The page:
For Some Germans, Unity Is Still Work in Progress [New York Times]The discussion has primarily emphasized financial disparities: wages in the east remain at 80 percent of the west’s; the unemployment rate in the east is nearly 12 percent, about double that in the west; and the average wealth of an East German family is about 40 percent lower than its West German counterpart. And of course, those in the West often complain about the $1.7 trillion paid — so far — to rebuild and prop up the east.
Yet no one here is whitewashing the disappointment, the sense even now, two decades later, of feeling treated as immigrants in their own country, of the deeply insulting perception that their values — forged in a socialist state — were expunged and delegitimized. No one forgets that some of the former states are struggling financially and still losing population, and that 30 percent of the jobs in the east vanished with reunification.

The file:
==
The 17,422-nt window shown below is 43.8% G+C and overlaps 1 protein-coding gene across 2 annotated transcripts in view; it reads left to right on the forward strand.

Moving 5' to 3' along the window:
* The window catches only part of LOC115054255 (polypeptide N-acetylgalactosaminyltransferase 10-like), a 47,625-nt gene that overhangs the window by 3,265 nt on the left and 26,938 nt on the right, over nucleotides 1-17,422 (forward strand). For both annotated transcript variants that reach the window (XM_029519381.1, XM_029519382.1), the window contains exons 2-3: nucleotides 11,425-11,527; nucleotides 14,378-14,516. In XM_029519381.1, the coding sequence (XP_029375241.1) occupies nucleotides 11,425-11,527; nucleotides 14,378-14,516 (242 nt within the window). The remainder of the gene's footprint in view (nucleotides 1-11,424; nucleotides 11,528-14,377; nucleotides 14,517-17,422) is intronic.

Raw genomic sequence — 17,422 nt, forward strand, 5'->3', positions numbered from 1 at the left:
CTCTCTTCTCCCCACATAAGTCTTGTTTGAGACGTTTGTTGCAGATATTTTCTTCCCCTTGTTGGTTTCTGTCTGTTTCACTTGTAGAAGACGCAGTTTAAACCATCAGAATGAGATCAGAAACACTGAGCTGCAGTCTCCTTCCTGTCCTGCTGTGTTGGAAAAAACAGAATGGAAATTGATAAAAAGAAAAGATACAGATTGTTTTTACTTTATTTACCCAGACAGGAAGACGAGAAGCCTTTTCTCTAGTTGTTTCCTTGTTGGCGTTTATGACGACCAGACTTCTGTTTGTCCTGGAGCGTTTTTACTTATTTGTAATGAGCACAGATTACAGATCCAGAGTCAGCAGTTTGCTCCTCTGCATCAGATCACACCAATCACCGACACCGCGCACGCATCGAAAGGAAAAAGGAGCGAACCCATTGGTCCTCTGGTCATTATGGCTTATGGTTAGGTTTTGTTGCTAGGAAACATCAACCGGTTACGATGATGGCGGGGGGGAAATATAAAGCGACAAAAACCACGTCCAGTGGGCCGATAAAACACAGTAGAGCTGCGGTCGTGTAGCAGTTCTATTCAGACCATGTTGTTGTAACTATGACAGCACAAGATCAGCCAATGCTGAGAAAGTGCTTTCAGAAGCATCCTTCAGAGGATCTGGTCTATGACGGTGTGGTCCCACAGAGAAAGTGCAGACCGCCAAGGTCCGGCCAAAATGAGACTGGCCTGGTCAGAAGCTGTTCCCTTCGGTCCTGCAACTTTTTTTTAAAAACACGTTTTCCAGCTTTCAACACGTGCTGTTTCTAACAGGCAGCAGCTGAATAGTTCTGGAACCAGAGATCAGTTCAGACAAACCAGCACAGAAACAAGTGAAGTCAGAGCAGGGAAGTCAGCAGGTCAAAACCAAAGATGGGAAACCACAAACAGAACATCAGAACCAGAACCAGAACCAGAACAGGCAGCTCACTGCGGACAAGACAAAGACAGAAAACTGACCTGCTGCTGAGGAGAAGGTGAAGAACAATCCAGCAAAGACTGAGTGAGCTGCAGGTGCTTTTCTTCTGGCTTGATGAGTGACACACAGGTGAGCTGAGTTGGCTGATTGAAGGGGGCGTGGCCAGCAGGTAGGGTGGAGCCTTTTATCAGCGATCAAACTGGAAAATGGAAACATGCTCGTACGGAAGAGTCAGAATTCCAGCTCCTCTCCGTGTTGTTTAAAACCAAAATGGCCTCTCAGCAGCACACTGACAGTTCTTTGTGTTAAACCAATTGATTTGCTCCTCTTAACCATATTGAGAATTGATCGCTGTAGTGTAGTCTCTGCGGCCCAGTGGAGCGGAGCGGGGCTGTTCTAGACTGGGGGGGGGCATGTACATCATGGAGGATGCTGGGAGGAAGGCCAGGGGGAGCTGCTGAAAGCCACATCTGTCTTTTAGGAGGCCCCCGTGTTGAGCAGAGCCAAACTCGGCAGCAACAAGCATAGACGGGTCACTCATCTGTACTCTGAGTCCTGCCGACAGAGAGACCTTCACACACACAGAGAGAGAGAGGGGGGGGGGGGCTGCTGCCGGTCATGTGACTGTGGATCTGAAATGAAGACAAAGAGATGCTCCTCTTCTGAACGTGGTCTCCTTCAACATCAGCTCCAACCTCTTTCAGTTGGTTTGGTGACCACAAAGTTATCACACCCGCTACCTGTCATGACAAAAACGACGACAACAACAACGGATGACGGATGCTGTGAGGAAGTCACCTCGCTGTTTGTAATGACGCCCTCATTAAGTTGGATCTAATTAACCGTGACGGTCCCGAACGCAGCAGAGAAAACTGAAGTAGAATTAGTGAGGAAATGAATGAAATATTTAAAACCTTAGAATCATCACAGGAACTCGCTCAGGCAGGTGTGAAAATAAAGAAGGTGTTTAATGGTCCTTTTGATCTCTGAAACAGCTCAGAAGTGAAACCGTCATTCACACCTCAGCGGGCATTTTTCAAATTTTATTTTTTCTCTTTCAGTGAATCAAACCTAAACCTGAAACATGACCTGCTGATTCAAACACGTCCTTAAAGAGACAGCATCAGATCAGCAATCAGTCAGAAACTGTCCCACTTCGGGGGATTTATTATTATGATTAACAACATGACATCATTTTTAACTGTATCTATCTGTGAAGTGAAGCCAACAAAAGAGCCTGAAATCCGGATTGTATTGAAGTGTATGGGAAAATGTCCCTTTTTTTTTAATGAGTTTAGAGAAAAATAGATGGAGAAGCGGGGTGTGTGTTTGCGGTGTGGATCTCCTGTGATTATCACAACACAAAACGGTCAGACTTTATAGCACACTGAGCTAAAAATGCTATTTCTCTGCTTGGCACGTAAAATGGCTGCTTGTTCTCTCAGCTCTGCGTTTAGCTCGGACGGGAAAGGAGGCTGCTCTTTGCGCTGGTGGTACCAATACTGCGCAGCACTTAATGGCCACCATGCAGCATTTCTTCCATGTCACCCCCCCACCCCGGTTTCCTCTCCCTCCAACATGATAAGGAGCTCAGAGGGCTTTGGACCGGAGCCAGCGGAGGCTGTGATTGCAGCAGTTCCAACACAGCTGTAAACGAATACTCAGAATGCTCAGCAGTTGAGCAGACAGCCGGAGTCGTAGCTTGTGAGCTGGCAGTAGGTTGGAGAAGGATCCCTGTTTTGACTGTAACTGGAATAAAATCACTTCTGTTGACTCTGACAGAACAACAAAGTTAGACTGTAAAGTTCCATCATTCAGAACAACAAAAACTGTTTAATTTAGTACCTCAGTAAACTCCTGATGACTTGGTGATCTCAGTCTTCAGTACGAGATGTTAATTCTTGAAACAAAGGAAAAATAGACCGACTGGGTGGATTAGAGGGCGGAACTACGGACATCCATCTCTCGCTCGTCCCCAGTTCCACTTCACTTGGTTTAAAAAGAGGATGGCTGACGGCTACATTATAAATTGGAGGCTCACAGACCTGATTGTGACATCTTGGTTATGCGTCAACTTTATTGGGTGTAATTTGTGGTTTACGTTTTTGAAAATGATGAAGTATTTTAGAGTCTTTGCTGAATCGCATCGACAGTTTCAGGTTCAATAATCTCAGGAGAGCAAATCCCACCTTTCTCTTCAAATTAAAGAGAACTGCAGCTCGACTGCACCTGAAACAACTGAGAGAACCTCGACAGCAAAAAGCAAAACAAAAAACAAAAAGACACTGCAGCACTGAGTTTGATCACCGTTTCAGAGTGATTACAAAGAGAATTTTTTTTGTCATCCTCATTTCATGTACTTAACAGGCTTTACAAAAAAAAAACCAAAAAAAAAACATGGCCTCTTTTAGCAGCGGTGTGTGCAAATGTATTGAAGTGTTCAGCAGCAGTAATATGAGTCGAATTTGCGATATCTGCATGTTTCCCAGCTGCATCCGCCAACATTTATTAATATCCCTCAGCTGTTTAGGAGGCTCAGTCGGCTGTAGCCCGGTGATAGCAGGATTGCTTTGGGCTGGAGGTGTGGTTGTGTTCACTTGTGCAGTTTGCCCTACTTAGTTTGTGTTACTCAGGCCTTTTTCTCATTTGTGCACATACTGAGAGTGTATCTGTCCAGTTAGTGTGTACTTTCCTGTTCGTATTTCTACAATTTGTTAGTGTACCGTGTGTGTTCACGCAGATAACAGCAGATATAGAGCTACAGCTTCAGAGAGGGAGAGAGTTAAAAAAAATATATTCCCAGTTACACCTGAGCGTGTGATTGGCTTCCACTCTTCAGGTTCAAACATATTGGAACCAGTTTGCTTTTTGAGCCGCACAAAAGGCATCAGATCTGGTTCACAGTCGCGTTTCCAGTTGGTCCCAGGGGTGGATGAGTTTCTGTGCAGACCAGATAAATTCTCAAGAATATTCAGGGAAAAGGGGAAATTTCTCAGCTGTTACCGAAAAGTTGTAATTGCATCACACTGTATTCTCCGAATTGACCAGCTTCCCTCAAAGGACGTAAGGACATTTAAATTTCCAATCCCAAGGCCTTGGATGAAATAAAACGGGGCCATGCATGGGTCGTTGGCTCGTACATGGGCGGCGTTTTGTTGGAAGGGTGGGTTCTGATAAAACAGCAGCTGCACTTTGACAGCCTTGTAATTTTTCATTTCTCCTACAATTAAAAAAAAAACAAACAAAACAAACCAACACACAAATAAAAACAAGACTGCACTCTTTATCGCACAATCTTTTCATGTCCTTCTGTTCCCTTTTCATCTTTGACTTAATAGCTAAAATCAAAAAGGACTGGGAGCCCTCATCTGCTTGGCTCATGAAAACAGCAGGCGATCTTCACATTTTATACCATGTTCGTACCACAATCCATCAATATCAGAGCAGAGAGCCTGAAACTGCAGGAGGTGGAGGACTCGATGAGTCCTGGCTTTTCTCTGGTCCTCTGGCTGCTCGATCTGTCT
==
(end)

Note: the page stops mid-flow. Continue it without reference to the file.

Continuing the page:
“There is an East German identity, yes, but it must be,” said Ms. Kummer’s close friend Katrin Fromm, 44, a surgical nurse in Erfurt. “It was my life; you cannot just say the East is out.”
When Korea is unified, it will be lucky to have only that level of anxiety after 30 years.